If I were to just fire an email into the company from a domain name that nobody at Airwalk had ever had contact with, it would almost certainly end up being caught by the mail server’s spam filter and land in a junk folder with a red warning across the top. While this proves our automated defences are working fine, it doesn’t help us test the weaker part of the system — the humans. Should I deliberately remove this technological layer of protection for my phishing test domain? Of course! We know there is reasonable technology out there to block suspicious email and hopefully we’re all using some of it, but what we’re here to test are the people. Therefore, I should whitelist my copycat domain on our corporate mail server. Doing so may increase the number of people who will know that an attack is coming and what form it will take. After all, the people in your IT department who would have to make the changes to the corporate mail server probably aren’t the same people who are arranging the phishing test, but that depends on your company structure.
Back to enabling our colleagues to succeed, and bearing in mind I was about to launch the first of potentially many phishing tests, I shouldn’t create an initial email that is so super-convincing that you’d have to be Poirot to spot it. I wanted to leave enough clues that anyone who was awake and had consumed their morning coffee could correctly call “phish”. My first email invited our company to read all about Airwalk’s Brexit planning via a link pertaining to be to our intranet. This was not an original idea, as phishers are known for choosing popular topics from current affairs to pique people’s interest and to distract them from considering the validity of the sender. The clues I left them were:
Another question to ask is what happens when someone actually clicks the link. They will go to a page I have crafted, but what should it contain? For some test attacks, we could encourage people to input data, maybe a fake login page for a service, but then we would be accepting passwords, which doesn’t feel great to me. At some point you should probably reveal that the user has been participating in a phishing test, otherwise they’re going to end up frustrated or confused.
I created a simple target page, seen by those who took the bait, which clearly stated that the reader had participated in an Airwalk phishing test, but I still couldn’t resist having Matrix-style green rain falling in the background.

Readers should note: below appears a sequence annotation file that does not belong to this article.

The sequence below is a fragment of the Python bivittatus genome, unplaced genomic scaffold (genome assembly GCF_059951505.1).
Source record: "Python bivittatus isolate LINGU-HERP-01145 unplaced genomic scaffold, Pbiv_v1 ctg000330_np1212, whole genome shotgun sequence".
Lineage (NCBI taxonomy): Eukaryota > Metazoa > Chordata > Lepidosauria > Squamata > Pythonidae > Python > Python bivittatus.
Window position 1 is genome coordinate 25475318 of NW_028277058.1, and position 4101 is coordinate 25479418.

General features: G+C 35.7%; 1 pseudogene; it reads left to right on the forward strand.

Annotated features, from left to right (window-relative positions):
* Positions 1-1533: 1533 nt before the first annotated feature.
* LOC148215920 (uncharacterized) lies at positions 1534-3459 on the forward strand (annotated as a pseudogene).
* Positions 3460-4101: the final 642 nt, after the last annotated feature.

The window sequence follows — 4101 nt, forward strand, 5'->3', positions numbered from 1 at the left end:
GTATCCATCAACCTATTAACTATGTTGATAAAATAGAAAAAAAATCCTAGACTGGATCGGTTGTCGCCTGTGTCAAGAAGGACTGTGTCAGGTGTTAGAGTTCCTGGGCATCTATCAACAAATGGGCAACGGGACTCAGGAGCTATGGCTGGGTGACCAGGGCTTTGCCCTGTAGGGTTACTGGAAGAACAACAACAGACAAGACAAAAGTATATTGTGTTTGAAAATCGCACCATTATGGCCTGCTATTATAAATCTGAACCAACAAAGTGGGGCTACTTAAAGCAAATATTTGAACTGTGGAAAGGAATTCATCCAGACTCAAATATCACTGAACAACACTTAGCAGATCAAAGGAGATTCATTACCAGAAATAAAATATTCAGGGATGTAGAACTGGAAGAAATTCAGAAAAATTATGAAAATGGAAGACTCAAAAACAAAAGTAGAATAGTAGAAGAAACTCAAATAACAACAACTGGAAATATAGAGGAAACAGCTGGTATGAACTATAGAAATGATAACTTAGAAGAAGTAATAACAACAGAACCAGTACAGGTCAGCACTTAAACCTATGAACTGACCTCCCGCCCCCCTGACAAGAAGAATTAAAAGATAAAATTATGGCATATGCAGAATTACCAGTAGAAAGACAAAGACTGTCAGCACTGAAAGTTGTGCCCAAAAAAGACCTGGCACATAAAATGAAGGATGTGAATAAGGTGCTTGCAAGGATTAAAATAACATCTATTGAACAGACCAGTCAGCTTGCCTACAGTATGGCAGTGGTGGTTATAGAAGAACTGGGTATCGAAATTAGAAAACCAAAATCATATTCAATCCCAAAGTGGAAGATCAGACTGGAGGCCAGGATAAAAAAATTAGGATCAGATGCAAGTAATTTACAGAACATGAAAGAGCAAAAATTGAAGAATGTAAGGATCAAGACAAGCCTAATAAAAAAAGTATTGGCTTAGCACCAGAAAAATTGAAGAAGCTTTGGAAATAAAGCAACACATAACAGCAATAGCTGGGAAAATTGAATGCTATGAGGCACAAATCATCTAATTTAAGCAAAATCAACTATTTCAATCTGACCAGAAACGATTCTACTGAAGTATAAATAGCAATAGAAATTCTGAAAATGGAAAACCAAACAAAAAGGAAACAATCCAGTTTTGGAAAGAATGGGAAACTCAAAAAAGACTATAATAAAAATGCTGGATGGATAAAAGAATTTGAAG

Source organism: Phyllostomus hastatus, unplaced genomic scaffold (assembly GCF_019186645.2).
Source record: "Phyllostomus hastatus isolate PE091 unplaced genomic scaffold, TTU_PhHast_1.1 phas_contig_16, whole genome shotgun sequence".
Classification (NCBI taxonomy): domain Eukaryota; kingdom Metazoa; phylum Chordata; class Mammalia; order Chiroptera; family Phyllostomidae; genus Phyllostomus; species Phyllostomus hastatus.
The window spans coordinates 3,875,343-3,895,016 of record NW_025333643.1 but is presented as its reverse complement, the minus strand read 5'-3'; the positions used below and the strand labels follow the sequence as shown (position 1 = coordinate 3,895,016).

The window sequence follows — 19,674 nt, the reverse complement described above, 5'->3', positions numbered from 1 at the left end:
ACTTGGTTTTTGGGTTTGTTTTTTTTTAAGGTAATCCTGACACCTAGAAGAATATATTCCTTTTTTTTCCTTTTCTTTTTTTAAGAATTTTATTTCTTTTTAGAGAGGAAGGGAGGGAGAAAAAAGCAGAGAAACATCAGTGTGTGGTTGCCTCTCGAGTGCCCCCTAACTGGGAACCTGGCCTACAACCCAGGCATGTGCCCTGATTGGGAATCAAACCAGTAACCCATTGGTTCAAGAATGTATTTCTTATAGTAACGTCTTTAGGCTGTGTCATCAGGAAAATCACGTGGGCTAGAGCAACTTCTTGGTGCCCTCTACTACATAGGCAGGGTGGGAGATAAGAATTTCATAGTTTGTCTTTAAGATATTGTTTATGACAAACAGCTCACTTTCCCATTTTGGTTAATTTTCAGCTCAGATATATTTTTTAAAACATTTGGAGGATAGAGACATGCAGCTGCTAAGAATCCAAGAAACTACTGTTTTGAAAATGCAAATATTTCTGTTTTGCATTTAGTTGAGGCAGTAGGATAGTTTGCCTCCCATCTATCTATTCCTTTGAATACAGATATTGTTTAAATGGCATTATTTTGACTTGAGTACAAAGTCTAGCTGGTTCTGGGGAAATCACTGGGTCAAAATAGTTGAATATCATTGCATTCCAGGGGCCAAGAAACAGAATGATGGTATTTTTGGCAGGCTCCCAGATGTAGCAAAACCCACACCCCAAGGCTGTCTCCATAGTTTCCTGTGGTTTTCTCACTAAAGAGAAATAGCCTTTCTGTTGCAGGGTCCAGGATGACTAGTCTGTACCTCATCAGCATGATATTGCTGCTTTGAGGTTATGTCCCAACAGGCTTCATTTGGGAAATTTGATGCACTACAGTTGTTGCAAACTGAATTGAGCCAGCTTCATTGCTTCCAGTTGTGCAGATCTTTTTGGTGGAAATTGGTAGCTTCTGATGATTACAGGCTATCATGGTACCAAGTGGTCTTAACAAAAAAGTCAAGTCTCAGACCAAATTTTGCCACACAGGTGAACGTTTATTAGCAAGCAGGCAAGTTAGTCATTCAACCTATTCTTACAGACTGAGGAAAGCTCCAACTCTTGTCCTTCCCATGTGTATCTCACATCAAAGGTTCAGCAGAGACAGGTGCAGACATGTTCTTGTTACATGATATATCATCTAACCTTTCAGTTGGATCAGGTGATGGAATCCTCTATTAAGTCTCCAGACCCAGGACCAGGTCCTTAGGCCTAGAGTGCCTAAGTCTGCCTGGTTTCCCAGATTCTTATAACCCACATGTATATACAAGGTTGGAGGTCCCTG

My phishing test landing page
I also considered when to send the email. If I send it during the middle of the day when the office was full, there is a strong chance that people would start talking out loud about it and then the whole office would become aware of what was happening, giving me a false reading of the company’s response as a whole. I therefore sent it early in the morning, so people would discover it as they got to the office, or perhaps on their mobile phones on the train.
In order to limit the potential for office chatter alerting people who had not yet checked their emails, I monitored the results carefully using my chosen phishing tool (details in a later story) and pulled people into a private Slack channel as they each opened the email. In that channel I requested that people keep any conversation about the email to that specific place and not on more general channels or openly in the office.
To make the tests effective, feedback to our colleagues is essential. They shouldn’t be left feeling that they’ve been caught out, or failed a test that will somehow negatively impact them in the future. At a company all-hands event which occurred the following week, I talked about how well we did collectively, what we should all be looking out for and introduced another training course that we will be asking everyone to complete before I launch another test. No names were named.
Anyone for fish?